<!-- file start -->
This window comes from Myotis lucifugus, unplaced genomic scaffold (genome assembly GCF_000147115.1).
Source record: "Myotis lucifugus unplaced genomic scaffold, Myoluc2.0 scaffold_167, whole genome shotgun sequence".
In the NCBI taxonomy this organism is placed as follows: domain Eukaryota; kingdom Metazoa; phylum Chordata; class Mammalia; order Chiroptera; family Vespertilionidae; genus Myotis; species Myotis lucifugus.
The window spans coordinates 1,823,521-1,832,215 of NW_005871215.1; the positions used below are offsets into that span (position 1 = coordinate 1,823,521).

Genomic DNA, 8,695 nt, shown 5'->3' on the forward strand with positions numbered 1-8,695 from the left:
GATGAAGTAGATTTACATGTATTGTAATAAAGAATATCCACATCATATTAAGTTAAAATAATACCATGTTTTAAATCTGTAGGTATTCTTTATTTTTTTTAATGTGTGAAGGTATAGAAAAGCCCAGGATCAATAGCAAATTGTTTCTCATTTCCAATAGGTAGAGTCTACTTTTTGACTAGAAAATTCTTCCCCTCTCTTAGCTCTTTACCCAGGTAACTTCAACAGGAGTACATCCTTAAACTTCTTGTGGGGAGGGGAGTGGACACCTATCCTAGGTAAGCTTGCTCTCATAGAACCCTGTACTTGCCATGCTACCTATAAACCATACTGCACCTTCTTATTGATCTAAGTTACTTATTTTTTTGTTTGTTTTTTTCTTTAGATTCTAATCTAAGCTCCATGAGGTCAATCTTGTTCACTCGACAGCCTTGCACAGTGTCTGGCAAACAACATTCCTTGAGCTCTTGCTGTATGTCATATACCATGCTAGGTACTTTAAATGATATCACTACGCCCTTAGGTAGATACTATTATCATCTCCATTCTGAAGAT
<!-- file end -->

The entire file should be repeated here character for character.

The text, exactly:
This window comes from Myotis lucifugus, unplaced genomic scaffold (genome assembly GCF_000147115.1).
Source record: "Myotis lucifugus unplaced genomic scaffold, Myoluc2.0 scaffold_167, whole genome shotgun sequence".
In the NCBI taxonomy this organism is placed as follows: domain Eukaryota; kingdom Metazoa; phylum Chordata; class Mammalia; order Chiroptera; family Vespertilionidae; genus Myotis; species Myotis lucifugus.
The window spans coordinates 1,823,521-1,832,215 of NW_005871215.1; the positions used below are offsets into that span (position 1 = coordinate 1,823,521).

Genomic DNA, 8,695 nt, shown 5'->3' on the forward strand with positions numbered 1-8,695 from the left:
GATGAAGTAGATTTACATGTATTGTAATAAAGAATATCCACATCATATTAAGTTAAAATAATACCATGTTTTAAATCTGTAGGTATTCTTTATTTTTTTTAATGTGTGAAGGTATAGAAAAGCCCAGGATCAATAGCAAATTGTTTCTCATTTCCAATAGGTAGAGTCTACTTTTTGACTAGAAAATTCTTCCCCTCTCTTAGCTCTTTACCCAGGTAACTTCAACAGGAGTACATCCTTAAACTTCTTGTGGGGAGGGGAGTGGACACCTATCCTAGGTAAGCTTGCTCTCATAGAACCCTGTACTTGCCATGCTACCTATAAACCATACTGCACCTTCTTATTGATCTAAGTTACTTATTTTTTTGTTTGTTTTTTTCTTTAGATTCTAATCTAAGCTCCATGAGGTCAATCTTGTTCACTCGACAGCCTTGCACAGTGTCTGGCAAACAACATTCCTTGAGCTCTTGCTGTATGTCATATACCATGCTAGGTACTTTAAATGATATCACTACGCCCTTAGGTAGATACTATTATCATCTCCATTCTGAAGAT